Good fats. The good types of fat are necessary every day for the health of your heart, brain, skin, hair and every part of you. Good fat nourishes and strengthens cell membranes. They include: (1) monounsaturated fats and (2) omega-3 fats.
Monounsaturated fat is found in extra-virgin or virgin olive oil that is cold-pressed (not heated). You can also get monounsaturated fats in natural organic peanut butter, avocados, olives, macadamia nuts, and especially almonds, walnuts and hazelnuts. Raw nuts and seeds should be a mainstay of your diet. Almonds are high in monounsaturated fats and contain about 20 percent protein.
Omega-3 fatty acids are found mainly in cold-water fish, some marine mammals and algae (seaweed). I recommend that you eat wild salmon as a good source of omega-3 fats.
Fresh organic fruits and vegetables, whole grains and monounsaturated fats you can eat almost unreservedly. However, meats and diary products should be eaten with a little more caution.
EAT MEAT WITH CAUTION Humans are omnivores, and meat can be an acceptable and healthy part of your diet. But many people don't understand the dangers of eating too much meat or the wrong meats.
Red meat has a higher concentration of toxins than nearly all other foods. Any pesticide, sulfa drug, hormone, antibiotic, chemical or other toxic residue an animal eats generally gets stored right into its fat. If you eat that fat, the same toxins go into your body and lodge in your fat.
White meat is better, but most chickens are given antibiotics, especially tetracycline, to counter salmonella and other bacteria. In the past, it was common practice to give growth hormones and estrogens to animals to add bulk to increase their value. Fortunately, now these practices have changed.
Eating too much meat and protein makes it harder for your body to detoxify on a cellular level. It may also put a strain on the kidneys. Individuals with kidney failure must restrict their intake of protein, especially meats.
Men usually need only 20 to 30 grams of protein (3-4 ounces of meat) with each meal. Women usually need only 14 to 21 grams of protein per meal (2-3 ounces of meat).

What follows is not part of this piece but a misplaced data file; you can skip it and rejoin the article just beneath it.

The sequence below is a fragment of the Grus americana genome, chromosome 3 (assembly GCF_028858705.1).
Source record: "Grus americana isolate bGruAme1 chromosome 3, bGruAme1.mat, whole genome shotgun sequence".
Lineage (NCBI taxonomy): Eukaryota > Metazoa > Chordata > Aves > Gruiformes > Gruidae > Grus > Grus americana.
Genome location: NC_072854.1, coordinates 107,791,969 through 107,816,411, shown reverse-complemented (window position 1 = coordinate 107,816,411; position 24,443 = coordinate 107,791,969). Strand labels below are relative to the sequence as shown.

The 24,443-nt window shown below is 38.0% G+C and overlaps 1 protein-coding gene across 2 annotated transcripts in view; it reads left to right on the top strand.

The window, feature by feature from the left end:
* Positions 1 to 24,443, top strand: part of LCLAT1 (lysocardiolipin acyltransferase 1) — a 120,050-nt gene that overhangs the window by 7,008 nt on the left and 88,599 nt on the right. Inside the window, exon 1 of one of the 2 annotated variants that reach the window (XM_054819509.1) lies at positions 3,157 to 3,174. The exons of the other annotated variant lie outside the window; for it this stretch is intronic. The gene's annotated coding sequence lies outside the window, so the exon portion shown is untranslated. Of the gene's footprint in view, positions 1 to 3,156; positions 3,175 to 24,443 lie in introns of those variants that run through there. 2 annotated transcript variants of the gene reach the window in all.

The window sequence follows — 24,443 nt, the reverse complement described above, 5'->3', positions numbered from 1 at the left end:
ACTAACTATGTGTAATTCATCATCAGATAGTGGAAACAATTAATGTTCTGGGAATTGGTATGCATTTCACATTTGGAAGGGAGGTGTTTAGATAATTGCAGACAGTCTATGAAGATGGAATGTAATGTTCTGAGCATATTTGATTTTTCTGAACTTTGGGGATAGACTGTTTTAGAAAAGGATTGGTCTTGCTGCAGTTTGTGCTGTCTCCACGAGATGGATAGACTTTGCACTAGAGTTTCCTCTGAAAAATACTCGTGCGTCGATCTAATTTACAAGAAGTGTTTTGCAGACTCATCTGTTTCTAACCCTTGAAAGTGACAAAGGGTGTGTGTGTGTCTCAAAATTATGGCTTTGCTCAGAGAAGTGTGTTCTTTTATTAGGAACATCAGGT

I recommend organic, free-range or grass-fed meat. If you cannot afford these, get the leanest cuts and trim off any visible fat.
Recognize and avoid irradiated meats or other foods. Evidence suggests that irradiation is unsafe. It has been confirmed that it harms the nutritional value of foods. Labels on packages of irradiated food are legally required to carry the phrase "treated by irradiation" or "treated with irradiation."
Turkey breast usually contains the least amount of pesticides and toxins. Other relatively safe meats include the leanest cuts of lamb, venison (U.S.), rabbit and buffalo.
When preparing poultry, peel the skin off and cut away any visible fat before cooking. Bake, broil, grill or lightly stir-fry your meat.
Don't deep-fry your chickens or turkeys. Scrape off charred portions because char contains benzopyrenes, which are carcinogens, associated with colorectal cancer. Cook meats thoroughly because most poultry contain dangerous bacteria such as salmonella, and red meat may contain a dangerous form of E. coli. Once you start buying the right kinds of meats and preparing them in a healthy way, you can fully enjoy them as part of your regular diet.
WHAT ABOUT FISH? New studies keep emerging about the high mercury content of fish. But the following fish are usually safe: Wild Alaskan or Pacific salmon, mahi-mahi (Florida), sardines, Tongol tuna (found in health food stores) and grouper (Argentina, Chile, Mexico).
Fish can be your best source of healthy omega-3 oils, which studies have shown is one of the best oils on the planet. The highest concentrations of omega-3 oils are found in Pacific herring, king salmon, wild Pacific salmon, anchovies and lake trout. Wild Pacific salmon contains higher omega-3 fat than farm-raised Atlantic salmon.
Avoid shark and swordfish. They have some of the highest levels of mercury and pesticides of any fish in the sea. In many areas trout also have been subjected to contamination through industrialization. Select fish taken from fresh, pure water areas.
Shrimp contains higher levels of cholesterol than other seafood, but it is usually free from contamination from pesticides. Like most shellfish, it usually contains the heavy metal cadmium, which is associated with hypertension. If you choose to eat shellfish, do so infrequently. Cook thoroughly, since raw or undercooked shellfish may be associated with food poisoning or hepatitis A.